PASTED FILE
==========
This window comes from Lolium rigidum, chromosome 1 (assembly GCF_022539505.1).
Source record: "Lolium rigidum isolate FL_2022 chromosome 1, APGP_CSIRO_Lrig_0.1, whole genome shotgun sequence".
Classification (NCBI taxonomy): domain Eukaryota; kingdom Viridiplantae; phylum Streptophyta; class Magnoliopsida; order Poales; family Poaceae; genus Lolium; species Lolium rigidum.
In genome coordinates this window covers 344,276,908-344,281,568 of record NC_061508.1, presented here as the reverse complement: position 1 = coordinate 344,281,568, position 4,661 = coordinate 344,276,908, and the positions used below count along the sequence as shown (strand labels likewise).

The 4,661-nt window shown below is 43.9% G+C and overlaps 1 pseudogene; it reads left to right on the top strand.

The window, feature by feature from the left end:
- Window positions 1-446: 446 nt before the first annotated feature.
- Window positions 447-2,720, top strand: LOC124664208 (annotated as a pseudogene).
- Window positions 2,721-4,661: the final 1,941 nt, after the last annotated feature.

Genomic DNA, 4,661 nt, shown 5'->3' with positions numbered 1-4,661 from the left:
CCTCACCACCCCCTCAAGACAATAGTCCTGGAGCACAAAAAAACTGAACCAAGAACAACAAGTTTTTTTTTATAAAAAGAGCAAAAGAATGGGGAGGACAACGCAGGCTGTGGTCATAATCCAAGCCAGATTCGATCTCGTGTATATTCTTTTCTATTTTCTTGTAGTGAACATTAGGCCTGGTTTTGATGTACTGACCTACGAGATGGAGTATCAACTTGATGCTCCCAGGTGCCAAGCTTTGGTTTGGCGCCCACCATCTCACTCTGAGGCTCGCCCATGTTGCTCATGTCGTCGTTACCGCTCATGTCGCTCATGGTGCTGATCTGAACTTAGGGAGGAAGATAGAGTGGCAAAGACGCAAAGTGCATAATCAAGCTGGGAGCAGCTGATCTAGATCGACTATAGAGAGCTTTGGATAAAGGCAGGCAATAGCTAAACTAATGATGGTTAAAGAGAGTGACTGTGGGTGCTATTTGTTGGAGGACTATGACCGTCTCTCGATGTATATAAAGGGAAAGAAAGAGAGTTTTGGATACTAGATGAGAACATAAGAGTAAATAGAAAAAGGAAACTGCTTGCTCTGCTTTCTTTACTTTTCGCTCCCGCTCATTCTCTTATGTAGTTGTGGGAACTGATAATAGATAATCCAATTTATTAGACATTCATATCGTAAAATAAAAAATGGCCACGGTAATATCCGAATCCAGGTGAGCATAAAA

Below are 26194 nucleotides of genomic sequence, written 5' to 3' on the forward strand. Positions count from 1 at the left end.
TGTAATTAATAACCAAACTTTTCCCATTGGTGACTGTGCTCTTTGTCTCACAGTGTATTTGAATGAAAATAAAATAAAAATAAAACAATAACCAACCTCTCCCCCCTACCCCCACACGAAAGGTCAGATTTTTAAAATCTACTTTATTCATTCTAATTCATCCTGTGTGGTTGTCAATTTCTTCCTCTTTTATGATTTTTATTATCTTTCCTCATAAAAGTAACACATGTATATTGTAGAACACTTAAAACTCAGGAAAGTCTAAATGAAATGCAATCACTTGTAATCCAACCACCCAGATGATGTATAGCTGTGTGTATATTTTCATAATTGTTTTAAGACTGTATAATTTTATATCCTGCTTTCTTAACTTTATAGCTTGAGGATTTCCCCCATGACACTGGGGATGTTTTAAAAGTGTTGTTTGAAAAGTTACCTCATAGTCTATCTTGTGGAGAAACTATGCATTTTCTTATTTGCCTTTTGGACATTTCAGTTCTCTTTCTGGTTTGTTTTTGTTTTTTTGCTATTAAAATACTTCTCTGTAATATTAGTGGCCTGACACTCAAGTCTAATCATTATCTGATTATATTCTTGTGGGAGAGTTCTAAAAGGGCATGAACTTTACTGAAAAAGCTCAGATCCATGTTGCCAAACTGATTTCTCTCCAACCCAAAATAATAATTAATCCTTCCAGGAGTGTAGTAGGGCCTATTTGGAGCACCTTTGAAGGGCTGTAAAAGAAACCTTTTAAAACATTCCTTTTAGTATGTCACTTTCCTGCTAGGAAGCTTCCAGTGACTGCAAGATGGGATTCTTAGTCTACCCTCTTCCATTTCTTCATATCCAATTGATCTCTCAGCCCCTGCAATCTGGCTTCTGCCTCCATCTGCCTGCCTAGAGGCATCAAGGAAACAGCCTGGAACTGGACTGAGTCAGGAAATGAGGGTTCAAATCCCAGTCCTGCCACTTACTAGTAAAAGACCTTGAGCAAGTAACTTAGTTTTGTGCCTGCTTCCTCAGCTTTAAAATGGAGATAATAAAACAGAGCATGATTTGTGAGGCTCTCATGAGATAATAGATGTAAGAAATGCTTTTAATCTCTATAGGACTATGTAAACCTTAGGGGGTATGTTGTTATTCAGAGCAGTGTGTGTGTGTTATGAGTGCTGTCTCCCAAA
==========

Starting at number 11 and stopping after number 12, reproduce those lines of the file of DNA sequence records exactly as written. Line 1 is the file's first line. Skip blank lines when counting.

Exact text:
CCTCACCACCCCCTCAAGACAATAGTCCTGGAGCACAAAAAAACTGAACCAAGAACAACAAGTTTTTTTTTATAAAAAGAGCAAAAGAATGGGGAGGACAACGCAGGCTGTGGTCATAATCCAAGCCAGATTCGATCTCGTGTATATTCTTTTCTATTTTCTTGTAGTGAACATTAGGCCTGGTTTTGATGTACTGACCTACGAGATGGAGTATCAACTTGATGCTCCCAGGTGCCAAGCTTTGGTTTGGCGCCCACCATCTCACTCTGAGGCTCGCCCATGTTGCTCATGTCGTCGTTACCGCTCATGTCGCTCATGGTGCTGATCTGAACTTAGGGAGGAAGATAGAGTGGCAAAGACGCAAAGTGCATAATCAAGCTGGGAGCAGCTGATCTAGATCGACTATAGAGAGCTTTGGATAAAGGCAGGCAATAGCTAAACTAATGATGGTTAAAGAGAGTGACTGTGGGTGCTATTTGTTGGAGGACTATGACCGTCTCTCGATGTATATAAAGGGAAAGAAAGAGAGTTTTGGATACTAGATGAGAACATAAGAGTAAATAGAAAAAGGAAACTGCTTGCTCTGCTTTCTTTACTTTTCGCTCCCGCTCATTCTCTTATGTAGTTGTGGGAACTGATAATAGATAATCCAATTTATTAGACATTCATATCGTAAAATAAAAAATGGCCACGGTAATATCCGAATCCAGGTGAGCATAAAA

Below are 26194 nucleotides of genomic sequence, written 5' to 3' on the forward strand. Positions count from 1 at the left end.